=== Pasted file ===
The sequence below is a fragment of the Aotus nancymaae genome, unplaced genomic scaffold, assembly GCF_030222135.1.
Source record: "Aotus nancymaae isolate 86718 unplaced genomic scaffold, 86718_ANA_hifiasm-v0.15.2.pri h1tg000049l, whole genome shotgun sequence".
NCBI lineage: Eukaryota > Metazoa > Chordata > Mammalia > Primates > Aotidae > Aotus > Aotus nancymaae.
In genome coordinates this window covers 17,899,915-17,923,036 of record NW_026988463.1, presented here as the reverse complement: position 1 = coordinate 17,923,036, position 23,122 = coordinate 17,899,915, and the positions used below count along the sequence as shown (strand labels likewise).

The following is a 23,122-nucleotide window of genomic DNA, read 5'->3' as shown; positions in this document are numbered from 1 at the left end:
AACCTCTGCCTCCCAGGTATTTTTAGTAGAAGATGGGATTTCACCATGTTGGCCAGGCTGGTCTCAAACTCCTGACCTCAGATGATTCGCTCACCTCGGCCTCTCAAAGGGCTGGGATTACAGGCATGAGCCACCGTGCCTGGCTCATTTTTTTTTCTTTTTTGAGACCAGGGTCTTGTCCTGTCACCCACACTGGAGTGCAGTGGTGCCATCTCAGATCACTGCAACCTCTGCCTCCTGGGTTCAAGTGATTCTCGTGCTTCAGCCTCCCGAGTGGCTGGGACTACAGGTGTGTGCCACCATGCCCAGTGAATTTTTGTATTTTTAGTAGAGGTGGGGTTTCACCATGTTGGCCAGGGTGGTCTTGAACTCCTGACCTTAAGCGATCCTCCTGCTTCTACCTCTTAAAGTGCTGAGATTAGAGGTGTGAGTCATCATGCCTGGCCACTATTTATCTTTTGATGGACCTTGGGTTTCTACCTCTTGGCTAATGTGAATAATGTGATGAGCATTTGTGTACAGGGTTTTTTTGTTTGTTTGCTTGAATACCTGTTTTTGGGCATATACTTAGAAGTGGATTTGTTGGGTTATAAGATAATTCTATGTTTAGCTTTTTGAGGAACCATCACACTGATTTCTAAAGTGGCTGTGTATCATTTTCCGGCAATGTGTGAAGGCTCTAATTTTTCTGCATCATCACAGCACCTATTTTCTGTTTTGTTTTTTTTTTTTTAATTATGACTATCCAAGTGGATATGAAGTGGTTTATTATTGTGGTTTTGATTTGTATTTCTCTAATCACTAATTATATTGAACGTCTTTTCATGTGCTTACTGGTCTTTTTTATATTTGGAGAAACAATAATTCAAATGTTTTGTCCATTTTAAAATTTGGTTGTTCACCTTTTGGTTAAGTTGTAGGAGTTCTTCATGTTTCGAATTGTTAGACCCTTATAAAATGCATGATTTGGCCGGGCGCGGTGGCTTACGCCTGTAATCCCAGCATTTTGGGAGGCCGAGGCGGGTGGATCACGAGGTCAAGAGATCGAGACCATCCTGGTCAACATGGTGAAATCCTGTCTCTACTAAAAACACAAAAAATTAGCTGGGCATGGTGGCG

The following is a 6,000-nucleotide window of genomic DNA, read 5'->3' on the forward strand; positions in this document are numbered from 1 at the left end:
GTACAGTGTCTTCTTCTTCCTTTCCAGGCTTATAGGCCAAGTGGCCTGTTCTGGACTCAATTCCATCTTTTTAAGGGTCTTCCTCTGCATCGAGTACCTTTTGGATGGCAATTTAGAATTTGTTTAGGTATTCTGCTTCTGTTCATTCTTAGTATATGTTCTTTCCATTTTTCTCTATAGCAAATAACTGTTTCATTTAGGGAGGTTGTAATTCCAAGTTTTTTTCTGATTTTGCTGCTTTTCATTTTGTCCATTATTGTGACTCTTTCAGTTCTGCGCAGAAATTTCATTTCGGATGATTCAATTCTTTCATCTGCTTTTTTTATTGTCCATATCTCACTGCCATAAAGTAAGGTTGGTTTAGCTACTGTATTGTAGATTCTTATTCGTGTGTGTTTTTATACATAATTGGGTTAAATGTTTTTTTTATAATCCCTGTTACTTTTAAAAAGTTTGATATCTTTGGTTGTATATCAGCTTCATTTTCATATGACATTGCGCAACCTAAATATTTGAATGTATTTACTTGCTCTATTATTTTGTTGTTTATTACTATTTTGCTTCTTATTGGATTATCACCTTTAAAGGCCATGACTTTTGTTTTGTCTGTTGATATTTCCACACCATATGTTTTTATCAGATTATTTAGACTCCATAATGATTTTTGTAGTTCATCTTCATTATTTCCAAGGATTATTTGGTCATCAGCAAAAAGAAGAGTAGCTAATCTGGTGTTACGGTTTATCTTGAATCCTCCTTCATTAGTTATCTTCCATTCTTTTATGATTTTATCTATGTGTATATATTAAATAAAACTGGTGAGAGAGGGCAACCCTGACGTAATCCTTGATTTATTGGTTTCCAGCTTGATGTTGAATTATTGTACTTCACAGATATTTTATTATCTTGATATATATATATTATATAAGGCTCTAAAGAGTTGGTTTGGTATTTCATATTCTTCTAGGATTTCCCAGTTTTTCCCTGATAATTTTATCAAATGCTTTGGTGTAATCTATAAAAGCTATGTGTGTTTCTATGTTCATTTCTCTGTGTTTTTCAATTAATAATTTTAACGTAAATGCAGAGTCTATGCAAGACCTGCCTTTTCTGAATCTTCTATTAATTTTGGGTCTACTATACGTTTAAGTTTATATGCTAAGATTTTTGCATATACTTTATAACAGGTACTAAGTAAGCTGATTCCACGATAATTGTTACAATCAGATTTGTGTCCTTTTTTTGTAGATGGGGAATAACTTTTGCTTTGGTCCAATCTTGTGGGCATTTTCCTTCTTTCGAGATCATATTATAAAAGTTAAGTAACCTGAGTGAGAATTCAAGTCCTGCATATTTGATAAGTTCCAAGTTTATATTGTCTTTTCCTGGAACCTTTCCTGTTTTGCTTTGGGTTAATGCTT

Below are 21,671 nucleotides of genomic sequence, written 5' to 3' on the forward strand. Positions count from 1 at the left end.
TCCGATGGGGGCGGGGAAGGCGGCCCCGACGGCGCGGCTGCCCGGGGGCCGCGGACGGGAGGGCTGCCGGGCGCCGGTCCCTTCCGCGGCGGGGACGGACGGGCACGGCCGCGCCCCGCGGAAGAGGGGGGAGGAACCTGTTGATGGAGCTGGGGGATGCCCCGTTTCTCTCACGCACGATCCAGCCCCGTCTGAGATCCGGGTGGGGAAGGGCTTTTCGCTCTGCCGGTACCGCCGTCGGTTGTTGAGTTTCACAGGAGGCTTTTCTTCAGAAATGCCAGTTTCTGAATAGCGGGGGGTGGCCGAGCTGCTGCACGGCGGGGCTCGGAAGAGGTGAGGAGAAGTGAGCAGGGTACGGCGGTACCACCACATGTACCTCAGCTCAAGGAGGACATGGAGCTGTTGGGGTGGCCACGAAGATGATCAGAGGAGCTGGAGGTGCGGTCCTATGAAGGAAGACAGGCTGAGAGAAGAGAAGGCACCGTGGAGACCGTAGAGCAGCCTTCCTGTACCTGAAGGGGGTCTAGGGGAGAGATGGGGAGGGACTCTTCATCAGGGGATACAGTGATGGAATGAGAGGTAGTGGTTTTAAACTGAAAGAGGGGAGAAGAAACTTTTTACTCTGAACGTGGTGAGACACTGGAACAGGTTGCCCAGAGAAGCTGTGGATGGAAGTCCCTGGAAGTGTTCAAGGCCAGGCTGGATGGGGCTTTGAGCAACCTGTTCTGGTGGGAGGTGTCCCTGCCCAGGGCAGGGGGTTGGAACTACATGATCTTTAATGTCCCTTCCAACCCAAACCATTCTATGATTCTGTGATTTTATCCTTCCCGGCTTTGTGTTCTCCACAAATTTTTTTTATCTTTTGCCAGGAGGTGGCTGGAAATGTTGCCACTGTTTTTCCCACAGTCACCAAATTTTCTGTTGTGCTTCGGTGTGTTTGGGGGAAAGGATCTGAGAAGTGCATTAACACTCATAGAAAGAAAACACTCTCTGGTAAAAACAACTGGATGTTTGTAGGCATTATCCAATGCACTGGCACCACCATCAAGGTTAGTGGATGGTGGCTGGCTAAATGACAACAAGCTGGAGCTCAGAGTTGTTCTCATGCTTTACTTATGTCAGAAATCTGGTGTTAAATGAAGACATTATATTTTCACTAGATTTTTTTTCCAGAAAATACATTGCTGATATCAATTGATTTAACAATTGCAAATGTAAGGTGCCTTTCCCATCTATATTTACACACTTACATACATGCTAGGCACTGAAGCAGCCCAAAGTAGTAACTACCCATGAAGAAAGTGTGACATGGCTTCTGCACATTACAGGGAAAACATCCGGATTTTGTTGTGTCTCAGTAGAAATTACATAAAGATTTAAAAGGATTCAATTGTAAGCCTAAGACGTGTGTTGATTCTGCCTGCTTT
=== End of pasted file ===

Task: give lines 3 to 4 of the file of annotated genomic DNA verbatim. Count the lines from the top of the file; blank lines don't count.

NCBI lineage: Eukaryota > Metazoa > Chordata > Mammalia > Primates > Aotidae > Aotus > Aotus nancymaae.
In genome coordinates this window covers 17,899,915-17,923,036 of record NW_026988463.1, presented here as the reverse complement: position 1 = coordinate 17,923,036, position 23,122 = coordinate 17,899,915, and the positions used below count along the sequence as shown (strand labels likewise).